We could check whether your claims are correct by typing "race" or "ancestry" into PubMed to see whether the field typically uses the broad categories or your "over a hundred genetic groupings" which frankly I've never heard of. Bogestra Bob (talk) 06:08, 5 August 2022 (UTC) Striking WP:BLOCKEVASION. Generalrelative (talk) 23:52, 9 August 2022 (UTC)
  • Consensus in the fields of anthropology, human genetics, and taxonomy as applicable to hominoids is that the divisions commonly treated as "races" are fundamentally of social origin, and less informative to misleading in non-social contexts. This is clearly reflected in current literature, and consequently our articles. --Elmidae (talk · contribs) 06:32, 5 August 2022 (UTC)
    So they are informative to some degree, in biological contexts? Which is why looking at the genetics literature[3] we can see these categories being used to the present to compare genetic variants between groups. The first result is looking at genetic smoking susceptibility between Europeans and Africans. Look at all of the authors in just that first paper, from yesterday. I guess they don't all think race is just a social construct which only indexes social differences, seeing as they're looking for causal genetic differences. This one paper carries more weight than the couple of opinion pieces the "Modern science regards race as a social construct" in the article is currently based on. Bogestra Bob (talk) 07:43, 5 August 2022 (UTC)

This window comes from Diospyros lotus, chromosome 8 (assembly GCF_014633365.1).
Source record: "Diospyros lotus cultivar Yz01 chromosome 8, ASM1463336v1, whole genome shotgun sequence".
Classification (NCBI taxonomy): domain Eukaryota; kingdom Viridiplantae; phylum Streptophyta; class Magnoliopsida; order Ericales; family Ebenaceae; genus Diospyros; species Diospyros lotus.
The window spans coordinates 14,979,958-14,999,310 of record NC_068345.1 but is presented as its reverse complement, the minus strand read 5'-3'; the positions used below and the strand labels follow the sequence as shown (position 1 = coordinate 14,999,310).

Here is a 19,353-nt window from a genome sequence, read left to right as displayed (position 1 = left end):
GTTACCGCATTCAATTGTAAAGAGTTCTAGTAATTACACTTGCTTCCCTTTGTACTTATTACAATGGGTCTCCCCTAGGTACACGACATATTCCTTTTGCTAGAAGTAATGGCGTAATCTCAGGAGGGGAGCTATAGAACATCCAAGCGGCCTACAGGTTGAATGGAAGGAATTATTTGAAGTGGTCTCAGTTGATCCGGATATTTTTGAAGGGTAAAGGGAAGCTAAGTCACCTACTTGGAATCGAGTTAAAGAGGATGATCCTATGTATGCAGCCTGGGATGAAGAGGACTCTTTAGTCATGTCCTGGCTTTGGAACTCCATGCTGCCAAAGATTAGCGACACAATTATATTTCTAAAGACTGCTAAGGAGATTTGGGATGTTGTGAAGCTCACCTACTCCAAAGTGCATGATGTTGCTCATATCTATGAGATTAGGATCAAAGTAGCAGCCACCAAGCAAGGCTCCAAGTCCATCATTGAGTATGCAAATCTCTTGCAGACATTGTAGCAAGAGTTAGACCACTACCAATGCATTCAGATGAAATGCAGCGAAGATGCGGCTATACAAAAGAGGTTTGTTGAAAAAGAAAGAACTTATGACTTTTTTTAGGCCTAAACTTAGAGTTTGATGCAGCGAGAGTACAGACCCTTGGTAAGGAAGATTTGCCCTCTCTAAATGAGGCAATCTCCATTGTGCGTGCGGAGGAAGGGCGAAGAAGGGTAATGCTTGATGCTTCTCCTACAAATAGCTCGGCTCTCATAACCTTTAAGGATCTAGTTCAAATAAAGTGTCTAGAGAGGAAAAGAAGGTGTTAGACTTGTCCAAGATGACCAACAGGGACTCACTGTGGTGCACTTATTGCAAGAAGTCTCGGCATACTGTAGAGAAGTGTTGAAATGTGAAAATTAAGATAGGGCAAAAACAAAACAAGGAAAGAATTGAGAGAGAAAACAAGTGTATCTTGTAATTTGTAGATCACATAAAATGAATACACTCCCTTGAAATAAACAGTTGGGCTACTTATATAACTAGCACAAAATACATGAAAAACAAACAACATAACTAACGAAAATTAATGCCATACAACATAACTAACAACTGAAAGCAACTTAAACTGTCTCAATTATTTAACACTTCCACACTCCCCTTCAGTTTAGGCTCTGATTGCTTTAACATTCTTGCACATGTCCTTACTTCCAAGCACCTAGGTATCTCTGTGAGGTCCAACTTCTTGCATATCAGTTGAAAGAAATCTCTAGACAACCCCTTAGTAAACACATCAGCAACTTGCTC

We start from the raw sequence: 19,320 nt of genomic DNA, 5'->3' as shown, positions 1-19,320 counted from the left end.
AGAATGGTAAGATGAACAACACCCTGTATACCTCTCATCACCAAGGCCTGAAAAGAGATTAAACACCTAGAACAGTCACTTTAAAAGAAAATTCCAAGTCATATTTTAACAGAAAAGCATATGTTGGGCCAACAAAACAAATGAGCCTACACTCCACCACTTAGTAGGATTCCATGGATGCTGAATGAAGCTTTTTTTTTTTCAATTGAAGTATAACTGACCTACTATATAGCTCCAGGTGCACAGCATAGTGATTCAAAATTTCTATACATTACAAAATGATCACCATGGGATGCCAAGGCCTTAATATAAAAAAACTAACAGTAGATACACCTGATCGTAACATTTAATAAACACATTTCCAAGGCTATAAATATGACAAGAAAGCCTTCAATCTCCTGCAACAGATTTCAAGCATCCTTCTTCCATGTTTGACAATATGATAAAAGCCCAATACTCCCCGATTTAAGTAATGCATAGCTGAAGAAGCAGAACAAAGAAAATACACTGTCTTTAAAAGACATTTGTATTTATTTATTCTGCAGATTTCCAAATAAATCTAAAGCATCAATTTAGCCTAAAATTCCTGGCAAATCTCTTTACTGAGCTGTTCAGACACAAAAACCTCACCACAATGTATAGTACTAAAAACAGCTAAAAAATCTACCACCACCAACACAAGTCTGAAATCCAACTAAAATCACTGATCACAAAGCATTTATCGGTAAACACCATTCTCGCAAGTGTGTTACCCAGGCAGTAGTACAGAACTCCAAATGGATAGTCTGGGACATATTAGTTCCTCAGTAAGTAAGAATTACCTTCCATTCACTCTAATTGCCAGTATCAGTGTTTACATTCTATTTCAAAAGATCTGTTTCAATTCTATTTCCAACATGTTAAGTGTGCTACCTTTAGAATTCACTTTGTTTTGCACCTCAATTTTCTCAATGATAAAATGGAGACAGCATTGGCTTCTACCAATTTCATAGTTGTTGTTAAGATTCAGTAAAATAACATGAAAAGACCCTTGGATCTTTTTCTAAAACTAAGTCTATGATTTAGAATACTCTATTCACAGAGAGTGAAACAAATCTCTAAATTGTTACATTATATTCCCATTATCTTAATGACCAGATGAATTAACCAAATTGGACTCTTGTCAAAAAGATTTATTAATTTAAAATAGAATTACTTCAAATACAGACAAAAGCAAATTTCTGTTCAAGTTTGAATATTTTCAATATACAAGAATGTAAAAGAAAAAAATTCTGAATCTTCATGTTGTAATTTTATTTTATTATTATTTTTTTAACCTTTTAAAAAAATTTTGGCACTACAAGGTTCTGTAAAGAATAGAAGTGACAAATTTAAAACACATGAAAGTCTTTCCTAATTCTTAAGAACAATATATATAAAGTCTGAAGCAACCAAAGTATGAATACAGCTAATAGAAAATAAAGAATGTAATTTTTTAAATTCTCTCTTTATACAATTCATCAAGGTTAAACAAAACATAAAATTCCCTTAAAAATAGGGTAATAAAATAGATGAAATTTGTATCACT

Now this.[4] Don't they even read Scientific American or Wikipedia? Somebody needs to tell them race is just a social construct while they're trying to help black women with breast cancer. Bogestra Bob (talk) 10:31, 6 August 2022 (UTC)
    August 1 2022
    "We report a genome-wide association study (GWAS) of coronary artery disease (CAD) incorporating nearly a quarter of a million cases, in which existing studies are integrated with data from cohorts of white, Black and Hispanic individuals from the Million Veteran Program. We document near equivalent heritability of CAD across multiple ancestral groups, identify 95 novel loci, including nine on the X chromosome, detect eight loci of genome-wide significance in Black and Hispanic individuals, and demonstrate that two common haplotypes at the 9p21 locus are responsible for risk stratification in all populations except those of African origin, in which these haplotypes are virtually absent."[5] Bogestra Bob (talk) 10:05, 7 August 2022 (UTC)
    Am I correct that Wikipedia cannot reference the above studies because there is a consensus they are using fringe concepts? Bogestra Bob (talk) 10:12, 7 August 2022 (UTC) Striking WP:BLOCKEVASION. Generalrelative (talk) 23:52, 9 August 2022 (UTC)
  • Bogestra Bob, Is there a specific point you are trying to make here? Please ping with reply. · · · Peter Southwood (talk): 07:52, 8 August 2022 (UTC)